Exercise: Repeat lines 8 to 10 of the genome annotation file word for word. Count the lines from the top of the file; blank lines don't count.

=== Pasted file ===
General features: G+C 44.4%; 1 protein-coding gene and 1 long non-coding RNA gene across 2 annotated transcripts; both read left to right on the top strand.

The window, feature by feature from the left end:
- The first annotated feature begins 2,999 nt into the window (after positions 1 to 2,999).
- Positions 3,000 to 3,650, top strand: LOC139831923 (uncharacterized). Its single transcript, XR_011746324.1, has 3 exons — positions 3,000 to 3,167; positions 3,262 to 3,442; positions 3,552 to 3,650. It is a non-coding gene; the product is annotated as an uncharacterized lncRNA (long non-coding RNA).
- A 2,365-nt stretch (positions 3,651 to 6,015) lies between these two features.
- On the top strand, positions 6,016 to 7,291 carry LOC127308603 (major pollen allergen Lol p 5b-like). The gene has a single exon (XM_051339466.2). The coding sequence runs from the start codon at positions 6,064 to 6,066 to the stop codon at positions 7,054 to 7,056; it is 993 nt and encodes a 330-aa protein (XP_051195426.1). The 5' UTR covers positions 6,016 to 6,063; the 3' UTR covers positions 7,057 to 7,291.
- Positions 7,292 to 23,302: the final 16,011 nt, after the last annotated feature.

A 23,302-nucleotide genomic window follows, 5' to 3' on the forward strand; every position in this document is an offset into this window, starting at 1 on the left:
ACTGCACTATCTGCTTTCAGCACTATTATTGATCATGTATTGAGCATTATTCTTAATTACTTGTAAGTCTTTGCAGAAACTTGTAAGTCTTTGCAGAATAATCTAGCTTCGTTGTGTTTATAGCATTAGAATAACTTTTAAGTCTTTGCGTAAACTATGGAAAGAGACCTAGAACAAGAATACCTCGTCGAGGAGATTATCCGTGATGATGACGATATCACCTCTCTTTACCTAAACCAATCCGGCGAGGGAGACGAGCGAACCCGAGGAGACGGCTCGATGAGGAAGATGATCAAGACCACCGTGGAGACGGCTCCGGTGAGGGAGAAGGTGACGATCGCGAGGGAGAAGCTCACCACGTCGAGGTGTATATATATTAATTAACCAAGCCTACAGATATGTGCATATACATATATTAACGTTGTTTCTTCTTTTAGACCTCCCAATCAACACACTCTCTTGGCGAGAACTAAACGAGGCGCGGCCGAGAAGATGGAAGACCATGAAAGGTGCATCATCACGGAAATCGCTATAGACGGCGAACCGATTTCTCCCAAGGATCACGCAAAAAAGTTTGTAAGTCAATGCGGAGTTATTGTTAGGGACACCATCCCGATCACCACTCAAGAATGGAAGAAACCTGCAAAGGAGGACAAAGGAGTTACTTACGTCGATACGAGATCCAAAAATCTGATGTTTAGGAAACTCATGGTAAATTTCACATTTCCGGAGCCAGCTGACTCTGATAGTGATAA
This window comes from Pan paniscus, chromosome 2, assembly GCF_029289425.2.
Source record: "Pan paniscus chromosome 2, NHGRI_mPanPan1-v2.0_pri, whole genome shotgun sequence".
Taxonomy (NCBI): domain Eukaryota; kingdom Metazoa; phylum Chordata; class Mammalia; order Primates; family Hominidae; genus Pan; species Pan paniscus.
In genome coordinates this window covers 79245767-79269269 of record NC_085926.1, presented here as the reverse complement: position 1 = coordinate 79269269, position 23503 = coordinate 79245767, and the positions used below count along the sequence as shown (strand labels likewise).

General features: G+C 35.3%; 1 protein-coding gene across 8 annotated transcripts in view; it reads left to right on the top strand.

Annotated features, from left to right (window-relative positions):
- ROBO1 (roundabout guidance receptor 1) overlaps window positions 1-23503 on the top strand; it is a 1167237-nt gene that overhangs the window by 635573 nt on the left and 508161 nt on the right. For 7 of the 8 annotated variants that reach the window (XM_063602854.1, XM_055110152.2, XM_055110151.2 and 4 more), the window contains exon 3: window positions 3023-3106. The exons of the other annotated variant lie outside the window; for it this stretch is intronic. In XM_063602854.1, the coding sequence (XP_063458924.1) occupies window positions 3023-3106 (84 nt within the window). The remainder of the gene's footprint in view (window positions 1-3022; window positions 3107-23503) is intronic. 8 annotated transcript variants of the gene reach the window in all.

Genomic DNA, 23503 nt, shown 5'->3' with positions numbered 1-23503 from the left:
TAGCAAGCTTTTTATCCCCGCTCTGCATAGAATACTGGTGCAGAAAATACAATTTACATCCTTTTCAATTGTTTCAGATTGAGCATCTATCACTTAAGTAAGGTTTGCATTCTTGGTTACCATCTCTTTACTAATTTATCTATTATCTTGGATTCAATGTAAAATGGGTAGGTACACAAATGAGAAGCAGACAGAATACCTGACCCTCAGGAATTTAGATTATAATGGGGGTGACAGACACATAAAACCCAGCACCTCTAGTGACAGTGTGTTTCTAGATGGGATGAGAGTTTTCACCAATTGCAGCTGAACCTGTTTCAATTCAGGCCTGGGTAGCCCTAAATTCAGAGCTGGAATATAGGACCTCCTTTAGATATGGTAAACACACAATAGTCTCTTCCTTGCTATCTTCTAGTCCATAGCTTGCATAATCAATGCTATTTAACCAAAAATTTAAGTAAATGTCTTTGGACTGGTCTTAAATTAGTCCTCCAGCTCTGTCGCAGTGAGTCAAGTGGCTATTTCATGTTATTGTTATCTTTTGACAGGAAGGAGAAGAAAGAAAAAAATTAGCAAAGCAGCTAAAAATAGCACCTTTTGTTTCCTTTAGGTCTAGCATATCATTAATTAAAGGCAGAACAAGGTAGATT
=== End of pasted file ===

A 23,302-nucleotide genomic window follows, 5' to 3' on the forward strand; every position in this document is an offset into this window, starting at 1 on the left:
ACTGCACTATCTGCTTTCAGCACTATTATTGATCATGTATTGAGCATTATTCTTAATTACTTGTAAGTCTTTGCAGAAACTTGTAAGTCTTTGCAGAATAATCTAGCTTCGTTGTGTTTATAGCATTAGAATAACTTTTAAGTCTTTGCGTAAACTATGGAAAGAGACCTAGAACAAGAATACCTCGTCGAGGAGATTATCCGTGATGATGACGATATCACCTCTCTTTACCTAAACCAATCCGGCGAGGGAGACGAGCGAACCCGAGGAGACGGCTCGATGAGGAAGATGATCAAGACCACCGTGGAGACGGCTCCGGTGAGGGAGAAGGTGACGATCGCGAGGGAGAAGCTCACCACGTCGAGGTGTATATATATTAATTAACCAAGCCTACAGATATGTGCATATACATATATTAACGTTGTTTCTTCTTTTAGACCTCCCAATCAACACACTCTCTTGGCGAGAACTAAACGAGGCGCGGCCGAGAAGATGGAAGACCATGAAAGGTGCATCATCACGGAAATCGCTATAGACGGCGAACCGATTTCTCCCAAGGATCACGCAAAAAAGTTTGTAAGTCAATGCGGAGTTATTGTTAGGGACACCATCCCGATCACCACTCAAGAATGGAAGAAACCTGCAAAGGAGGACAAAGGAGTTACTTACGTCGATACGAGATCCAAAAATCTGATGTTTAGGAAACTCATGGTAAATTTCACATTTCCGGAGCCAGCTGACTCTGATAGTGATAA
This window comes from Pan paniscus, chromosome 2, assembly GCF_029289425.2.